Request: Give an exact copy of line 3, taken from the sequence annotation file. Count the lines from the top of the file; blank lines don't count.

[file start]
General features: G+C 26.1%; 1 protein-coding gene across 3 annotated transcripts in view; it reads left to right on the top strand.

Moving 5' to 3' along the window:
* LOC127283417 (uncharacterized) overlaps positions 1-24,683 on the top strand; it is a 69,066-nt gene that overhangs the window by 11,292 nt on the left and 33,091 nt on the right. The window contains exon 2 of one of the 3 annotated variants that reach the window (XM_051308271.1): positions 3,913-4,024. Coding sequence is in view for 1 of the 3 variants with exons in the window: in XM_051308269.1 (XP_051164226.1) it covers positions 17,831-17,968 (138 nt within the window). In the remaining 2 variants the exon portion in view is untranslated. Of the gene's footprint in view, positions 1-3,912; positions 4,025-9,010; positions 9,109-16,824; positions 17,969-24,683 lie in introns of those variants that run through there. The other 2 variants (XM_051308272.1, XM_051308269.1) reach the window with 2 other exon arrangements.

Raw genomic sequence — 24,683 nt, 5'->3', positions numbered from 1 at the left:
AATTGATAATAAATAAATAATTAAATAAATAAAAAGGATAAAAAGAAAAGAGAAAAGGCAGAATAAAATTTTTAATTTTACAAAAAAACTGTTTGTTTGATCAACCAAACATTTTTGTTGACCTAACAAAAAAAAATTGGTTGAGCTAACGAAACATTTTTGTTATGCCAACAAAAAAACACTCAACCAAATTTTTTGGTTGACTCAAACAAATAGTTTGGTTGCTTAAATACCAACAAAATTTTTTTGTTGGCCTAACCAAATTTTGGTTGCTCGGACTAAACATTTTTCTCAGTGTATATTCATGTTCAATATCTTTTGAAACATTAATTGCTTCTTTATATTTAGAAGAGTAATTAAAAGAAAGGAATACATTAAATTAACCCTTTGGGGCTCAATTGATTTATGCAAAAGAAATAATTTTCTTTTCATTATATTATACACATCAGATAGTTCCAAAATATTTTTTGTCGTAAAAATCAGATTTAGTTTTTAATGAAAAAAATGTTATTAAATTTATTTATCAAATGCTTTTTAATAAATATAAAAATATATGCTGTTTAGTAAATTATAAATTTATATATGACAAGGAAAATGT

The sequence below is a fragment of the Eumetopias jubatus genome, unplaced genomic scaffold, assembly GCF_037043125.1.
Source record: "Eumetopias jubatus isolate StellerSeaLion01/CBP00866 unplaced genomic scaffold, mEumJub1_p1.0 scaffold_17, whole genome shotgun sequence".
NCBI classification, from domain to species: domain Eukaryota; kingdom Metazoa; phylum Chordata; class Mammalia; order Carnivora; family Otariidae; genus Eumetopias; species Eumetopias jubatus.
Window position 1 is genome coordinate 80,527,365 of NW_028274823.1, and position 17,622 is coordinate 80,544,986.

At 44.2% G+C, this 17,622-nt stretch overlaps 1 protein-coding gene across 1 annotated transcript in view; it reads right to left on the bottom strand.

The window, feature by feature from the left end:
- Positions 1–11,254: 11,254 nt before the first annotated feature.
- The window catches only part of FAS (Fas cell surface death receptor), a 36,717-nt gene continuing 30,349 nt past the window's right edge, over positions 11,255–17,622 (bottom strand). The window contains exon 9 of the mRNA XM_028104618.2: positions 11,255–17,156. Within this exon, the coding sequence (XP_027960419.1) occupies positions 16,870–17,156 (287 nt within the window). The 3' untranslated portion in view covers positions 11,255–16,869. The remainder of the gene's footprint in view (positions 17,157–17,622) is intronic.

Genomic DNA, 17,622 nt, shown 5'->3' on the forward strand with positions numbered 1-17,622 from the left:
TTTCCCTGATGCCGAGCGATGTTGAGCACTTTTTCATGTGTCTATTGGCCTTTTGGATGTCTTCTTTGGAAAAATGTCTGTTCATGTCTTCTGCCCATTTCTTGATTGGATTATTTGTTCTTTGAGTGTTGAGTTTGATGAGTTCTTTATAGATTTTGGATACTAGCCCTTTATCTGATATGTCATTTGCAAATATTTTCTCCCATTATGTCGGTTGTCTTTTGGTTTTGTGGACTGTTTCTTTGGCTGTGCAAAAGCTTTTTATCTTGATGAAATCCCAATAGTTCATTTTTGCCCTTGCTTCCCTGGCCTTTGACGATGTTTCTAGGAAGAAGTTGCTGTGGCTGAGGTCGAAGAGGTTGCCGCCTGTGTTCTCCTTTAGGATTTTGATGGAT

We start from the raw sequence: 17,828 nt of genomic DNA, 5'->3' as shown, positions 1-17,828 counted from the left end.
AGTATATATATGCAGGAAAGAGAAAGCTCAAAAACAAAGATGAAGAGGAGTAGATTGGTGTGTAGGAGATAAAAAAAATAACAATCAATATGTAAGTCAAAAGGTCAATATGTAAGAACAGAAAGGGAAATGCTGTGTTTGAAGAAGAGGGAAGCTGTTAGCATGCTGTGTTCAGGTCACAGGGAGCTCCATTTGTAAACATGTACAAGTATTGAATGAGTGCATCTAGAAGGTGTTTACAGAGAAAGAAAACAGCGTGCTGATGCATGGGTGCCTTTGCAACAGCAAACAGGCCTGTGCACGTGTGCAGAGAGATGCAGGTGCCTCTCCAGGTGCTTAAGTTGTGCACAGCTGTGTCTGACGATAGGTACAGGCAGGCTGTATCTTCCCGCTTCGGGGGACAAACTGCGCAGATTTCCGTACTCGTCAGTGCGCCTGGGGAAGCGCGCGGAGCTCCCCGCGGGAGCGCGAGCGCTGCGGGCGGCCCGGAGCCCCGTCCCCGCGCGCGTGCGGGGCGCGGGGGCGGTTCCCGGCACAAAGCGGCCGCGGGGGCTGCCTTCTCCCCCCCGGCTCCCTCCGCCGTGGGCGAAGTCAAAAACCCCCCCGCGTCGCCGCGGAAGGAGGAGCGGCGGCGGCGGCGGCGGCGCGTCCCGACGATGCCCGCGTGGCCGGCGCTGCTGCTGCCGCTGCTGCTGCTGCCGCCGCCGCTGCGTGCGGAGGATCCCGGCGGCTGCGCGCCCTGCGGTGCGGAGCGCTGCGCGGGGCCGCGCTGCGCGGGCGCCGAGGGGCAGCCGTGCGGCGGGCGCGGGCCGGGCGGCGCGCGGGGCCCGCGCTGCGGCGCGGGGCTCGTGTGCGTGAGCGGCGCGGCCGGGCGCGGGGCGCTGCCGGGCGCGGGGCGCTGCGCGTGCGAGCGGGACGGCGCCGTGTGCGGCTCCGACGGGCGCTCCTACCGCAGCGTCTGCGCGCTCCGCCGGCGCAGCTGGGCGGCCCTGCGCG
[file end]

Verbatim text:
* LOC127283417 (uncharacterized) overlaps positions 1-24,683 on the top strand; it is a 69,066-nt gene that overhangs the window by 11,292 nt on the left and 33,091 nt on the right. The window contains exon 2 of one of the 3 annotated variants that reach the window (XM_051308271.1): positions 3,913-4,024. Coding sequence is in view for 1 of the 3 variants with exons in the window: in XM_051308269.1 (XP_051164226.1) it covers positions 17,831-17,968 (138 nt within the window). In the remaining 2 variants the exon portion in view is untranslated. Of the gene's footprint in view, positions 1-3,912; positions 4,025-9,010; positions 9,109-16,824; positions 17,969-24,683 lie in introns of those variants that run through there. The other 2 variants (XM_051308272.1, XM_051308269.1) reach the window with 2 other exon arrangements.